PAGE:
“Patients are the most underused and potent resource in health care”
Todd Park, Chief Technology Officer of the United States
It’s half way through the first day of the 2012 mHealth Summit near Washington DC – a gigantic gathering of techies, telecom, and health care professionals. There’s lots of talk talk talk about how mHealth is going to improve care, improve patients’ experience as well as outcomes. And, I believe it can.
But, I just came from a panel where the panelists (three doctors and a mathematician – in all fairness the mathematician is a VP at the venerable Robert Wood Johnson Foundation) pontificated on mHealth. One of the docs, Samir Damiani, talked about how he has an IT person on staff at his practice at MDRevolution to help his patients get oriented to the mHealth devices he has prescribed for them. (“Hi, Miss Smith, this is your Fitbit. Here is how you use it and here is how you can track your data”) Pretty cool, I think. We know that many patients have trouble understanding how to use prescription drugs and that there is a need to have someone to help demystify the prescription – whether it is for a drug or an app.
No surprise, the voice of the patient is missing
Everyone on the panel had an opinion on how to get patients to use and, hopefully, benefit from the devices (“I don’t need incentives to use my ATM, so why do I need incentives to use health tech.”) But something critical was missing from the panel, and indeed from the whole Summit so far. And that is the patient. You know, the person we are supposedly doing all this stuff for. Regina Holliday (@Regina Holliday) and Dave deBronkhart (@epatientdave) where are you????
We know that there are a zillion health, wellness, and fitness apps out there, but we also know that 80-90% of them are not being used. What we don’t really know is why. Until we figure that out, we may be tempted to go down the same rabbit hole that healthcare has been jumping into for many years. Design a drug, prescribe a drug, and then blame the patient when it isn’t taken properly. The only difference is now we can design an app, prescribe an app and have it sit idle on the phone. In both instances, we have lost an opportunity and we have wasted dollars.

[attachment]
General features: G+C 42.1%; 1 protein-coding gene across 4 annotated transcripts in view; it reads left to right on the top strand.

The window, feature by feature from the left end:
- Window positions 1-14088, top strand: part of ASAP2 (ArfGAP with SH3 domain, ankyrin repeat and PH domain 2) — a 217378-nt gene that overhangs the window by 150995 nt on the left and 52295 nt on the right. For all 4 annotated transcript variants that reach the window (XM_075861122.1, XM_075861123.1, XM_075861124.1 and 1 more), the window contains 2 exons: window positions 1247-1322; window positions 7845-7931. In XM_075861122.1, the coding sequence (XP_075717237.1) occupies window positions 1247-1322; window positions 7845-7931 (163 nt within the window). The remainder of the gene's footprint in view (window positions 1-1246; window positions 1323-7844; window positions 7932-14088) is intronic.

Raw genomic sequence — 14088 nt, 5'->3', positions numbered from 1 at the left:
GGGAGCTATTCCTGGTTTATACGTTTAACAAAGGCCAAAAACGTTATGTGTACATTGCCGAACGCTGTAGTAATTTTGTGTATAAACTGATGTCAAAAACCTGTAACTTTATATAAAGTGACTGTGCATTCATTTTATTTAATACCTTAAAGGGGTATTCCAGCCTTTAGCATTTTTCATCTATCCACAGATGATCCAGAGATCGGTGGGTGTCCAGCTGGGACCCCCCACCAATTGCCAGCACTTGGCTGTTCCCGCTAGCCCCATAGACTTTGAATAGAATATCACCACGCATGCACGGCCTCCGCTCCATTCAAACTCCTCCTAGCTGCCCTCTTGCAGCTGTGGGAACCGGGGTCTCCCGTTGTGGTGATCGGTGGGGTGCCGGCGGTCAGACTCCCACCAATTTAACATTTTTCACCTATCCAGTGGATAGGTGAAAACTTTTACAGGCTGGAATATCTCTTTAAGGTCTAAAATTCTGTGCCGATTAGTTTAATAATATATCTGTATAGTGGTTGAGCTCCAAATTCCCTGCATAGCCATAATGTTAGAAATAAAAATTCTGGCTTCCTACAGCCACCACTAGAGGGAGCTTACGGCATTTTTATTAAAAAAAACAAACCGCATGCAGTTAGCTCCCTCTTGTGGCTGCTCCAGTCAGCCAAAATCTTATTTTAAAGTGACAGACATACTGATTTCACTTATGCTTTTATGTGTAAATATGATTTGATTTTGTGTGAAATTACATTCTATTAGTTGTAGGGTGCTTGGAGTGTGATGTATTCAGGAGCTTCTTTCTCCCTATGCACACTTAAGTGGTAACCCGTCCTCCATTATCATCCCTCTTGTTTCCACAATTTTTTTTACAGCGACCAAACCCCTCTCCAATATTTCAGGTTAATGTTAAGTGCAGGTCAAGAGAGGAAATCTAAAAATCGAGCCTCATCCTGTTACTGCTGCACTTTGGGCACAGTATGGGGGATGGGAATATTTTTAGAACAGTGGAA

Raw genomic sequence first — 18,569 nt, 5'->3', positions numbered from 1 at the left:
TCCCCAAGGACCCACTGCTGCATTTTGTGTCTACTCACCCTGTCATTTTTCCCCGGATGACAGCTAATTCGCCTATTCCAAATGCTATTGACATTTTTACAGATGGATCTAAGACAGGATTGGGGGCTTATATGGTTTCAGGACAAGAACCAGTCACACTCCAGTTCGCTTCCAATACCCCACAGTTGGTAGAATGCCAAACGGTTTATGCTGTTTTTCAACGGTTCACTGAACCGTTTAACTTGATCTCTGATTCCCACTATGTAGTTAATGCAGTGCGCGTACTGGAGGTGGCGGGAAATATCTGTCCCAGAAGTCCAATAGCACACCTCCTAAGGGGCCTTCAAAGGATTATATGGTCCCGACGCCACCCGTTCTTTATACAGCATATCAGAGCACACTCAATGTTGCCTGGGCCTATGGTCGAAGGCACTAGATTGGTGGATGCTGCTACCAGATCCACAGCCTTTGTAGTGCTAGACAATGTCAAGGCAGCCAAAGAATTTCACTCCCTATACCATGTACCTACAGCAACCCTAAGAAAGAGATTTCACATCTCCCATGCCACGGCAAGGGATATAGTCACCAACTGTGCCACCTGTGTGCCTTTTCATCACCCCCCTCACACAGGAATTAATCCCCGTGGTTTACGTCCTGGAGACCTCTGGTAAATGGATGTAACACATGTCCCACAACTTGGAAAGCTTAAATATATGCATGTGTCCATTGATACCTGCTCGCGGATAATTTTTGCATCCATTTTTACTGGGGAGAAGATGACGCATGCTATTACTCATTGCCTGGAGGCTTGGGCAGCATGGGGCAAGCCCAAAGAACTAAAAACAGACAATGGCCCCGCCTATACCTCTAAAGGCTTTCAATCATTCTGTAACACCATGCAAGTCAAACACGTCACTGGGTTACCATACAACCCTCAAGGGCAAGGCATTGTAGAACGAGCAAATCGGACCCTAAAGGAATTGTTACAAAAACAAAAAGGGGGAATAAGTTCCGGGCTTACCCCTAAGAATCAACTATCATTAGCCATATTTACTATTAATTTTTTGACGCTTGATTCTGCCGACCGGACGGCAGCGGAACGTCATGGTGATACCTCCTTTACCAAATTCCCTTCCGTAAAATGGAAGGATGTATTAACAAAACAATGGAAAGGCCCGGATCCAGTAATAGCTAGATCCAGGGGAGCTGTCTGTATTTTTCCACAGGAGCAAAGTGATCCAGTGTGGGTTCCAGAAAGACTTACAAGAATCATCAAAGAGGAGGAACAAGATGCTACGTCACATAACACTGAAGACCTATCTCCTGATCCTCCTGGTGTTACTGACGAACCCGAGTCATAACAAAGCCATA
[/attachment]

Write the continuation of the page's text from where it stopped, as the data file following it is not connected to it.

Let’s not repeat this failed strategies of the past in the new field of mHealth. Please, guys, let’s get the patients involved – not as a token “consumer” on one panel on the last day of a mHealth care conference, but rather as full partners in the development of these technology solutions.
Engage patients from the earliest stage of development
I didn’t start out writing this post to promote my new crowdfunding and beta testing platform, but I think I will do it anyway. Health Tech Hatch offers developers the chance to get early, iterative feedback on concepts and prototypes. Our mission is to support health care entrepreneurs get their innovations into the hands of clinicians and patients. But we recently noted that we need to change our mission statement to emphasize that it isn’t just getting the innovations into the hands of docs and patients, it is getting innovations that are actually used and actually work into the hands of the folks they actually will help.
I am still hoping that there will be some patients speaking at this event, but, if not, please mHealth Summit planners, give the Society for Participatory Medicine a call and see if they can help to integrate patient “meaningful use” into next year’s conference.